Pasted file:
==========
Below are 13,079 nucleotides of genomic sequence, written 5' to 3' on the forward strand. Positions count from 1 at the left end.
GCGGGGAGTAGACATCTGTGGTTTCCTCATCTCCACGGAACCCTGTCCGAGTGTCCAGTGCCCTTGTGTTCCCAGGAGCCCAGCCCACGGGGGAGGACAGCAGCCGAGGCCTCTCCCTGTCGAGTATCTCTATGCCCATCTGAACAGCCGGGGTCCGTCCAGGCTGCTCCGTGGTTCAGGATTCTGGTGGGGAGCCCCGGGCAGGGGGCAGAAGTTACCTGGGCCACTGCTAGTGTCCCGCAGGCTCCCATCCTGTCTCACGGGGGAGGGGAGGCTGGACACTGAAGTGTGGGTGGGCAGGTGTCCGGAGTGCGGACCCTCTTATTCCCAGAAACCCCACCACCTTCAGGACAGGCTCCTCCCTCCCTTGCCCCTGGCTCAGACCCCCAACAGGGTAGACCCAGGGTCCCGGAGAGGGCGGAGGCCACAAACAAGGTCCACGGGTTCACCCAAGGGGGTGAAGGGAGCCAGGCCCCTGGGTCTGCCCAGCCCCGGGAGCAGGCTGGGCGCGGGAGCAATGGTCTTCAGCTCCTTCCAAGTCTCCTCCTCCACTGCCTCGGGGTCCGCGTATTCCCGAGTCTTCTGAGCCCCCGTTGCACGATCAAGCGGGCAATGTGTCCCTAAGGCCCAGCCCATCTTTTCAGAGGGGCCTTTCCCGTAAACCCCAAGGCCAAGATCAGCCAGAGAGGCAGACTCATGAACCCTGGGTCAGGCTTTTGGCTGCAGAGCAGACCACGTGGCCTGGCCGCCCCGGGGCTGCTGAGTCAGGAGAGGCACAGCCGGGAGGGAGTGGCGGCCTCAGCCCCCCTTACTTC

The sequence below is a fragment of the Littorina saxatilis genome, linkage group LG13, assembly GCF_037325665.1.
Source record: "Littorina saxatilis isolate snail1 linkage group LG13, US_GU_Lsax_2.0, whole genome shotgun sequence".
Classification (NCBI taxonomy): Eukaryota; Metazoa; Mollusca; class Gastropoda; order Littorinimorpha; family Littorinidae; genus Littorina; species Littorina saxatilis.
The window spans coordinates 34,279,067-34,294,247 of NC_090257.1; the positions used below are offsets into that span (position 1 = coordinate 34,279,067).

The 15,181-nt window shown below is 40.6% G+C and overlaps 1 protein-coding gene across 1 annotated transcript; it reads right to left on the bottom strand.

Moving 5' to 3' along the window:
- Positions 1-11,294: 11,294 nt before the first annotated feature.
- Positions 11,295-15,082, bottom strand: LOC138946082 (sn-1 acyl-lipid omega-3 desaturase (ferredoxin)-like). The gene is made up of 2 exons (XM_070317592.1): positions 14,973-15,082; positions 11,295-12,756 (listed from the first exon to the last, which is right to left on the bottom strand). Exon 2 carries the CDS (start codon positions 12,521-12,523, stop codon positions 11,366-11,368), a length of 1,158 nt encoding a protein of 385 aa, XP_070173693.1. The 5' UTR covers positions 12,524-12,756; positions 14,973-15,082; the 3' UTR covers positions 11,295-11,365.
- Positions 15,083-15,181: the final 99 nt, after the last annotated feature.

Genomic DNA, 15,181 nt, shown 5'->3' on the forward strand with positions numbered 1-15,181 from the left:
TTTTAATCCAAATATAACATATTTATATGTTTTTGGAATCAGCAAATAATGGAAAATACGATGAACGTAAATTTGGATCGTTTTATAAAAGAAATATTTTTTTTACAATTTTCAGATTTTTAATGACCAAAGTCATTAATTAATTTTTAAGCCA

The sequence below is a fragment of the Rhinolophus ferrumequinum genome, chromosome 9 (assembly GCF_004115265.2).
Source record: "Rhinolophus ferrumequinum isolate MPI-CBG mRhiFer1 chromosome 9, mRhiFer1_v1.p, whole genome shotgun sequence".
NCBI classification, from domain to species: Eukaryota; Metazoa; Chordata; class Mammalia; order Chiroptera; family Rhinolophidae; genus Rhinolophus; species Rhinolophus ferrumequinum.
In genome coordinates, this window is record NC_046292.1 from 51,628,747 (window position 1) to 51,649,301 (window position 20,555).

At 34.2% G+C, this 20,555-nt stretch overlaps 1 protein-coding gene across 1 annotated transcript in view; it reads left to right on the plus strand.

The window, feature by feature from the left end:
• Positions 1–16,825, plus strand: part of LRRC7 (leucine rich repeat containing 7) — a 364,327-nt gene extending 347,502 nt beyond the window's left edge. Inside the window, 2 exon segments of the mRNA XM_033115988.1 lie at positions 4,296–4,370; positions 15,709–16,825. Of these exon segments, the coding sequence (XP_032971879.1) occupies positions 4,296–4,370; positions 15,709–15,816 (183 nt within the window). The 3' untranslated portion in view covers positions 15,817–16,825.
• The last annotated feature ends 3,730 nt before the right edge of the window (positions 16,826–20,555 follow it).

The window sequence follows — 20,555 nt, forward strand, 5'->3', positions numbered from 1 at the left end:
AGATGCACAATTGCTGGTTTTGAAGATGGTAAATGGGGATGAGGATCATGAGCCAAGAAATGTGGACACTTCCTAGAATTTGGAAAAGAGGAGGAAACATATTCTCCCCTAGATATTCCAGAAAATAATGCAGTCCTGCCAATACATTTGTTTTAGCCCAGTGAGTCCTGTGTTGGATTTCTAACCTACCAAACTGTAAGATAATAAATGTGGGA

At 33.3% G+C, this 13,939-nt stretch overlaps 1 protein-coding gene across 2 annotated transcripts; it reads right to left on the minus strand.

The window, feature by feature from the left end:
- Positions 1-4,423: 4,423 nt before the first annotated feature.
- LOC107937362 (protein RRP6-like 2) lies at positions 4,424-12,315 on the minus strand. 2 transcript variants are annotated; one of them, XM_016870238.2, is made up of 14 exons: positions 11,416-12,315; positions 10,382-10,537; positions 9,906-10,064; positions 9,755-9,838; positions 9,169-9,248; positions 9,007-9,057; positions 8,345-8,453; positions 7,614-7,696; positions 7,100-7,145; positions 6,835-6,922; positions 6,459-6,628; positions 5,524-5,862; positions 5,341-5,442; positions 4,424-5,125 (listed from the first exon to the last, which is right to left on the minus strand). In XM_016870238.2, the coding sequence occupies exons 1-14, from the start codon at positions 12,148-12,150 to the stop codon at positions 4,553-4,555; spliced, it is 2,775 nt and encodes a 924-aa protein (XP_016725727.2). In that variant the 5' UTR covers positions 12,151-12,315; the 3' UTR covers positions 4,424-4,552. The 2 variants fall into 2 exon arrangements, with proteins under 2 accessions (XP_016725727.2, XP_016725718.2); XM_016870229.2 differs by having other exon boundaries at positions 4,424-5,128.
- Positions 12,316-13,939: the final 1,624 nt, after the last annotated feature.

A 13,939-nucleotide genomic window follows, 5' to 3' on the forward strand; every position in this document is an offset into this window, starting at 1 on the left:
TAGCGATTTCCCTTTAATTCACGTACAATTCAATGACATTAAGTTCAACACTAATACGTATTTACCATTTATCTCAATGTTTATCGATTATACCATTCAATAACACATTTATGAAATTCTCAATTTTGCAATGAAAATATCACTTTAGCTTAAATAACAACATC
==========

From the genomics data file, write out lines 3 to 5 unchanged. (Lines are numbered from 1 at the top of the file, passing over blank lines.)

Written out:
The sequence below is a fragment of the Littorina saxatilis genome, linkage group LG13, assembly GCF_037325665.1.
Source record: "Littorina saxatilis isolate snail1 linkage group LG13, US_GU_Lsax_2.0, whole genome shotgun sequence".
Classification (NCBI taxonomy): Eukaryota; Metazoa; Mollusca; class Gastropoda; order Littorinimorpha; family Littorinidae; genus Littorina; species Littorina saxatilis.